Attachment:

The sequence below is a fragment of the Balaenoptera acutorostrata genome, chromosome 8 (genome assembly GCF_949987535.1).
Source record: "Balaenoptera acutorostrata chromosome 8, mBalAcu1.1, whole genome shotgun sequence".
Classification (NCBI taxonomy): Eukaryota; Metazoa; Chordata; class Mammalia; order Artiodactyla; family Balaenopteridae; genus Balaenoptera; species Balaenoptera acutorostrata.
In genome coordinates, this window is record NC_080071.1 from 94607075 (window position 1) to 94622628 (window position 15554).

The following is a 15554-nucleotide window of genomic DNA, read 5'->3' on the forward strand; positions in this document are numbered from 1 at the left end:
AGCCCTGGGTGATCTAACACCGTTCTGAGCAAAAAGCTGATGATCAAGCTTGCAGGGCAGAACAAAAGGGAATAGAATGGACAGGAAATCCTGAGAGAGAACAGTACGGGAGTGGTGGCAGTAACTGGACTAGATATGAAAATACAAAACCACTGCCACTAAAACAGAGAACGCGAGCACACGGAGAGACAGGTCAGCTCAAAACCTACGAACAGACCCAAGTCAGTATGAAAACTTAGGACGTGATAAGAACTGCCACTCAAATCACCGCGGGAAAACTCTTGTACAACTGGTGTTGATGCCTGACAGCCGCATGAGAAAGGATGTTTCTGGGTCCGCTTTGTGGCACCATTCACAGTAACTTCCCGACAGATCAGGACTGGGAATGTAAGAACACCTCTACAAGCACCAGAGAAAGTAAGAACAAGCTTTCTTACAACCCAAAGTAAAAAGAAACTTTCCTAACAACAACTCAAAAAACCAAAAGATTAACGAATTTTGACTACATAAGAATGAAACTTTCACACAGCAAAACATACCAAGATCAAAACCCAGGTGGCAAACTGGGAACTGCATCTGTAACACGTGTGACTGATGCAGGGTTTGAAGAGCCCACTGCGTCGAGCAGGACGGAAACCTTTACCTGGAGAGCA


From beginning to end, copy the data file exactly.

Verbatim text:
The sequence below is a fragment of the Balaenoptera acutorostrata genome, chromosome 8 (genome assembly GCF_949987535.1).
Source record: "Balaenoptera acutorostrata chromosome 8, mBalAcu1.1, whole genome shotgun sequence".
Classification (NCBI taxonomy): Eukaryota; Metazoa; Chordata; class Mammalia; order Artiodactyla; family Balaenopteridae; genus Balaenoptera; species Balaenoptera acutorostrata.
In genome coordinates, this window is record NC_080071.1 from 94607075 (window position 1) to 94622628 (window position 15554).

The following is a 15554-nucleotide window of genomic DNA, read 5'->3' on the forward strand; positions in this document are numbered from 1 at the left end:
AGCCCTGGGTGATCTAACACCGTTCTGAGCAAAAAGCTGATGATCAAGCTTGCAGGGCAGAACAAAAGGGAATAGAATGGACAGGAAATCCTGAGAGAGAACAGTACGGGAGTGGTGGCAGTAACTGGACTAGATATGAAAATACAAAACCACTGCCACTAAAACAGAGAACGCGAGCACACGGAGAGACAGGTCAGCTCAAAACCTACGAACAGACCCAAGTCAGTATGAAAACTTAGGACGTGATAAGAACTGCCACTCAAATCACCGCGGGAAAACTCTTGTACAACTGGTGTTGATGCCTGACAGCCGCATGAGAAAGGATGTTTCTGGGTCCGCTTTGTGGCACCATTCACAGTAACTTCCCGACAGATCAGGACTGGGAATGTAAGAACACCTCTACAAGCACCAGAGAAAGTAAGAACAAGCTTTCTTACAACCCAAAGTAAAAAGAAACTTTCCTAACAACAACTCAAAAAACCAAAAGATTAACGAATTTTGACTACATAAGAATGAAACTTTCACACAGCAAAACATACCAAGATCAAAACCCAGGTGGCAAACTGGGAACTGCATCTGTAACACGTGTGACTGATGCAGGGTTTGAAGAGCCCACTGCGTCGAGCAGGACGGAAACCTTTACCTGGAGAGCA